Cathy Yan Talks Birds of Prey‘s Performance in New Interview
The director opens up about her female-fronted film.
Birds of Prey (and the Fantabulous Emancipation of One Harley Quinn) hit theaters two months ago (where we ever so young) and immediately won over fans with a sharp script, dazzling production design, and delightful performances across the board. But despite positive reviews and moderate box office success, the film was puzzlingly labeled as under-performing.
While the film didn’t hit the $50-60 million opening weekend that was projected, it has gone on to earn over $200 million worldwide. As of last month, the film was the 4th highest grossing film of the year, yet critics were quick to label the film a bomb.
Sometimes you "race to first place" with a $31MM opening weekend, and sometimes a $33MM opening is a disappointment. pic.twitter.com/PI0twsNNrk
— David Chen (@davechensky) February 9, 2020
And it’s frustrating, because the movie is excellent, and easily the best DC film since Wonder Woman. But lables are hard to shake, and the film’s designation as a bomb hampered its future earnings. It’s a narrative no doubt encouraged by trolls who were hoping that a woman-led film in front of and behind the camera would fail. And, you know, misogyny in general. For example, look at how a similarly grossing film Ford v Ferrari was covered in the press.
Birds of Prey made 2.4 times its production budget, while Ford v Ferrari made 2.3 times back its budget. BoP also opened to a higher gross and cost $16 million less than FvF. And yes, expectations were higher for a comic book film, but the film was rated R so naturally it had a smaller slice of the movie-going audience.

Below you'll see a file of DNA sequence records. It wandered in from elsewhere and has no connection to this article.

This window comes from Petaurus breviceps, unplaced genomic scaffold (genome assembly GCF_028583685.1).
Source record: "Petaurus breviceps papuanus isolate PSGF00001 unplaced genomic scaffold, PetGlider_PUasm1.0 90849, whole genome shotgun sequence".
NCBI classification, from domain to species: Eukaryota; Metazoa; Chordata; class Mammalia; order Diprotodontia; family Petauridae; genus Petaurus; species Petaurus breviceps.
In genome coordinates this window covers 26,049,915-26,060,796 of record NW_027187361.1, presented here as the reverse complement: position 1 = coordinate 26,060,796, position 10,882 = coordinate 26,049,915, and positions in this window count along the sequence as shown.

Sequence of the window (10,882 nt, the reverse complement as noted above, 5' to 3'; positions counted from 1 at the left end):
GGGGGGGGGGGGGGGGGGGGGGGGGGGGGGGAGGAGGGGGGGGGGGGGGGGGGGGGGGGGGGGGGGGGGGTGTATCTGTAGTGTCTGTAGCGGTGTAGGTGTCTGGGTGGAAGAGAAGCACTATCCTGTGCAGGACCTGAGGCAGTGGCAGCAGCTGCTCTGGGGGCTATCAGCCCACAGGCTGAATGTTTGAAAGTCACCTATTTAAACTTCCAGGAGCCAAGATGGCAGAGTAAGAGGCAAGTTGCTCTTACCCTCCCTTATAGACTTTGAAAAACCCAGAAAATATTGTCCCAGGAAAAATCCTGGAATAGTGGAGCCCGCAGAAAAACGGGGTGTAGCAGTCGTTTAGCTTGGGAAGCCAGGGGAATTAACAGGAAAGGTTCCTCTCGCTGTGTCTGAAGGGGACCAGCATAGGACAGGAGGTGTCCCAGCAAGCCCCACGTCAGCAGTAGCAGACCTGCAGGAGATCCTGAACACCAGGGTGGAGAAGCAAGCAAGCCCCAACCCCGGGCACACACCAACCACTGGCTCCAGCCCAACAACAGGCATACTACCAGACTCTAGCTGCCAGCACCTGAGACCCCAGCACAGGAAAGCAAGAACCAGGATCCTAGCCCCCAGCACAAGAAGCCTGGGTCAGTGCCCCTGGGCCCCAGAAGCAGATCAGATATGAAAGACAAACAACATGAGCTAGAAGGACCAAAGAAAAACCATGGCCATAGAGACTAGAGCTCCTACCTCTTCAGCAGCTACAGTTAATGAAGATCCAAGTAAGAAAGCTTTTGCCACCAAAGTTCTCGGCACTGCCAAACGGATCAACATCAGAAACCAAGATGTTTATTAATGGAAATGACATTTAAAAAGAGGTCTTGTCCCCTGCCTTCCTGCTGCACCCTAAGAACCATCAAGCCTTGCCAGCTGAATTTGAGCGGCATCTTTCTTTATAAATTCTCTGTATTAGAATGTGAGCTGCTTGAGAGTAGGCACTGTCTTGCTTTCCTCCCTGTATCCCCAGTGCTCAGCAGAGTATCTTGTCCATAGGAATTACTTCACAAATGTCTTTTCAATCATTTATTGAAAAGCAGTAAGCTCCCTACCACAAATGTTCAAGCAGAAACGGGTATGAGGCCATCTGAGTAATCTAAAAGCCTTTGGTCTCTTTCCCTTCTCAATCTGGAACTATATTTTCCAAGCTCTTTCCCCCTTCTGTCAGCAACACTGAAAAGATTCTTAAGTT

The fan outcry (canary cry?) was quick, with the hashtag #ReasonstoSupportBoP trending. Now that the film has been released on VOD, director Cathy Yan sat down with The Hollywood Reporter to discuss reactions to the film.
For reference, FORD V FERRARI cost $97.6m and only made $31.4m its opening weekend and I didn't see a single damn article or tweet about it being a fiscal catastrophe.
Hollywood financial reporting is so goddamn stupid.
— Kevin Church (@Kevin_Church) February 10, 2020
Yan discussed the high stakes for female-driven comic book movies, and the higher standard to which women and directors of color are held, saying,
“I know that the studio had really high expectations for the movie — as we all did. There were also undo expectations on a female-led movie, and what I was most disappointed in was this idea that perhaps it proved that we weren’t ready for this yet,” Yan tells The Hollywood Reporter. “That was an extra burden that, as a woman-of-color director, I already had on me anyway. So, yes, I think there were certainly different ways you could interpret the success or lack of success of the movie, and everyone has a right to do that. But, I definitely do feel that everyone was pretty quick to jump on a certain angle.”
Ultimatey, Yan is happy with how the film was received, and moved by fans’ reactions. She described her feelings saying,
A lot of people — especially a lot of women and younger people — really felt like their voices, their type of people, they themselves… were represented for the first time on the big screen. When we first set off to make the movie, making some of those choices — whether it’s in casting or even in the way the characters look or dress — was somewhat deliberate, but I didn’t really think about the global impact of those decisions. So, that was really nice.
Birds of Prey is now available everywhere on VOD.
(via THR, image: screencap/Picturehouse)
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